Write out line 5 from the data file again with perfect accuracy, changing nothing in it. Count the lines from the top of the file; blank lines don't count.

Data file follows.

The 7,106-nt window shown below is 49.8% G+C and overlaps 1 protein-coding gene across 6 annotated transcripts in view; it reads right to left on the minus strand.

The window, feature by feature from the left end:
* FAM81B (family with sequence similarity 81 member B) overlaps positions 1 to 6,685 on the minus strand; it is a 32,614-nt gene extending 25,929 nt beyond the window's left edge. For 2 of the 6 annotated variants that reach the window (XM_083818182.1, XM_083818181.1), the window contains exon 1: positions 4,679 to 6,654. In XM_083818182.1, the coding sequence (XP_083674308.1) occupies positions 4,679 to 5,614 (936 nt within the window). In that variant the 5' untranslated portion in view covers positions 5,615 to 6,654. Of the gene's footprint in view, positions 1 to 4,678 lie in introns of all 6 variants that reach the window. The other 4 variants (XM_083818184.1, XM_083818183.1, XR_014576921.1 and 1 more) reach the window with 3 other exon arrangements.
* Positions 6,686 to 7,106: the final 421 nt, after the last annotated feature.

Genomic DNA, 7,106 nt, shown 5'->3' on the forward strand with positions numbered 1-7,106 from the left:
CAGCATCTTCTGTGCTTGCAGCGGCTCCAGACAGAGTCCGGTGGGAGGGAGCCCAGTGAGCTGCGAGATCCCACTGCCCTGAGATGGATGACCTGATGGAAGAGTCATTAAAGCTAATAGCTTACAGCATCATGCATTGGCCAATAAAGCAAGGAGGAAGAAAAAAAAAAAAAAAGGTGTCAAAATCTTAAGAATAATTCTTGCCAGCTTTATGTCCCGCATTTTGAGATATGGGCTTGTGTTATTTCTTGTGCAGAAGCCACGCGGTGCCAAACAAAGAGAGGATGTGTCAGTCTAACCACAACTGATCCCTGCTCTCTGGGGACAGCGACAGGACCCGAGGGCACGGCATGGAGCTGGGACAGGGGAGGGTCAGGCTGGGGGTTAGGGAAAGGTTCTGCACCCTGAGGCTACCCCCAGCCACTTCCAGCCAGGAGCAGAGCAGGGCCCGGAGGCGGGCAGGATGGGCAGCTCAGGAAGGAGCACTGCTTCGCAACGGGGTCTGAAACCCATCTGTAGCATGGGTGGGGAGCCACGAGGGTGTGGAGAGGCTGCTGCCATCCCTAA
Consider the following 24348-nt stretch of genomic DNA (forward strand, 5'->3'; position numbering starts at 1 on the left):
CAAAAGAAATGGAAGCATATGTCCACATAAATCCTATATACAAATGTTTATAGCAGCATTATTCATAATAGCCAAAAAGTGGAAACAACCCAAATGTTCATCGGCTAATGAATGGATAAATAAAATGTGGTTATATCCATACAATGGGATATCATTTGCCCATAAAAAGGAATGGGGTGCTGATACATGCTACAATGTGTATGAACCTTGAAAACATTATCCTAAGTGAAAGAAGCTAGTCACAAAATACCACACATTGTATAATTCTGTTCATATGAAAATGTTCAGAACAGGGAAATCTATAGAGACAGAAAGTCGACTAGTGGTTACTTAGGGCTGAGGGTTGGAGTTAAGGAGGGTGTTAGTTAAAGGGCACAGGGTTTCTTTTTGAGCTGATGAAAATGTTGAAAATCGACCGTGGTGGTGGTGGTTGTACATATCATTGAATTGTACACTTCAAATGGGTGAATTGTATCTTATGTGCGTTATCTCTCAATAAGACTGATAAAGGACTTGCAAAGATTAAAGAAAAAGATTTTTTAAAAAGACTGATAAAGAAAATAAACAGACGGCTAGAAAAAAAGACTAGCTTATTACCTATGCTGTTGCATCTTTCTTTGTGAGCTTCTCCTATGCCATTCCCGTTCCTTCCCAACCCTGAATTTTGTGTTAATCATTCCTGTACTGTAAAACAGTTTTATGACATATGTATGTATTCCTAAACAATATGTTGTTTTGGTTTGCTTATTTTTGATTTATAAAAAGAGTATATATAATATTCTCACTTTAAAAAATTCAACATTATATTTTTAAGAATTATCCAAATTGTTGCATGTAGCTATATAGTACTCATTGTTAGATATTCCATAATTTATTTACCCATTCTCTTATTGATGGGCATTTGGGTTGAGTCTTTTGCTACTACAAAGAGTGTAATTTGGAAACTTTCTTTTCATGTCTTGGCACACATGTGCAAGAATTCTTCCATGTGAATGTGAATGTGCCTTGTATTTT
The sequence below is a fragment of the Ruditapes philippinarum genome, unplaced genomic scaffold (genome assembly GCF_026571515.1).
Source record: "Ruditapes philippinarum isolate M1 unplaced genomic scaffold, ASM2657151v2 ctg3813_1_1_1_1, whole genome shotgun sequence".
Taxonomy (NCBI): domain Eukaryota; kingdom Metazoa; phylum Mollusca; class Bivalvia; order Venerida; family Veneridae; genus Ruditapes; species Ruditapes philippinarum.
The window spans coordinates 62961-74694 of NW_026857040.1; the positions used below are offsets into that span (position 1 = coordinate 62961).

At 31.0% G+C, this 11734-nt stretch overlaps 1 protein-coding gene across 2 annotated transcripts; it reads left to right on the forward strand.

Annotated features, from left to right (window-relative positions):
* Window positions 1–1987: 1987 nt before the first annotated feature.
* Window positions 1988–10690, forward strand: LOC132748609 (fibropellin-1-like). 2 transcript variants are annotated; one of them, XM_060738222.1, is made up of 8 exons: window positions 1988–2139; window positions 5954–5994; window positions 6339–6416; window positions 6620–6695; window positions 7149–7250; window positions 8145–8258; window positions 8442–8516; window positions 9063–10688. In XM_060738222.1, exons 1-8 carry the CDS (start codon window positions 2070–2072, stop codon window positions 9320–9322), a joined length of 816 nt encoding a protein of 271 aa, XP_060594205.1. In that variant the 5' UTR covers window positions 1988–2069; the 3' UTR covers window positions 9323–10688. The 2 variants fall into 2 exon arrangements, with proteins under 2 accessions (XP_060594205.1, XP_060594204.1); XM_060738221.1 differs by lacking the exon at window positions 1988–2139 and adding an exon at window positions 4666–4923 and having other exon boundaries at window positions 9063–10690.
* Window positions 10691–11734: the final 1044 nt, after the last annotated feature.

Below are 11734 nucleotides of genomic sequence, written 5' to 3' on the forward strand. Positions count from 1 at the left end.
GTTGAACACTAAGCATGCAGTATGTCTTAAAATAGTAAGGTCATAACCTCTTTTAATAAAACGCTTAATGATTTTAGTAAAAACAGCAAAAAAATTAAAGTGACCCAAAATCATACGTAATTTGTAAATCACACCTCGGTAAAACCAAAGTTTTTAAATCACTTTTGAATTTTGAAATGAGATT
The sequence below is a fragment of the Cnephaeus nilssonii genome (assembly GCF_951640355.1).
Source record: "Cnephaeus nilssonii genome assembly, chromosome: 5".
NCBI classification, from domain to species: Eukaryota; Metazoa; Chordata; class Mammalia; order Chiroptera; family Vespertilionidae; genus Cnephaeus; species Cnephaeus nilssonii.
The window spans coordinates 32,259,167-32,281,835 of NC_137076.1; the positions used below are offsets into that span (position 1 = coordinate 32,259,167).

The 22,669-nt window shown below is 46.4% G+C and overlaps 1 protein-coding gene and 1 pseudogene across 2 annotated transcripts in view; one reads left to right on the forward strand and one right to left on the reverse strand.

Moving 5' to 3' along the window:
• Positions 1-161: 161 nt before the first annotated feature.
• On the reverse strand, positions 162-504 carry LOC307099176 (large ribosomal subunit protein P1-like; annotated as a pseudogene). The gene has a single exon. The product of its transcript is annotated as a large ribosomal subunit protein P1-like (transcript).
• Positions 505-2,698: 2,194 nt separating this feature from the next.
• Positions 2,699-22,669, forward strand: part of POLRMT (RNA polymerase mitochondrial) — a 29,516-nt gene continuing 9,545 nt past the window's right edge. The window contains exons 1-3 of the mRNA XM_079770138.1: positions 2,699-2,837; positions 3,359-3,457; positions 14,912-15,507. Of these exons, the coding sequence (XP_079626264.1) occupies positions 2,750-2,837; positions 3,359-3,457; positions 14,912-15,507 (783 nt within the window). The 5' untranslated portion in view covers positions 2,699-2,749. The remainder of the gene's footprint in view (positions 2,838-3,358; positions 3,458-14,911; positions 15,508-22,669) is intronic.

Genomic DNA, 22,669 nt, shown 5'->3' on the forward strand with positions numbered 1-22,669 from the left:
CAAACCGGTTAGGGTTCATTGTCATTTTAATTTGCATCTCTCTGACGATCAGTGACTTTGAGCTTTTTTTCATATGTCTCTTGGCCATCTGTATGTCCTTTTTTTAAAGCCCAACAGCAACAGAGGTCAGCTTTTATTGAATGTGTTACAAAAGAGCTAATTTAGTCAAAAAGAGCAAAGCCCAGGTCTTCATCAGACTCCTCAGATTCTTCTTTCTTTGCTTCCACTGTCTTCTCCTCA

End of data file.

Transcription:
Genomic DNA, 7,106 nt, shown 5'->3' on the forward strand with positions numbered 1-7,106 from the left: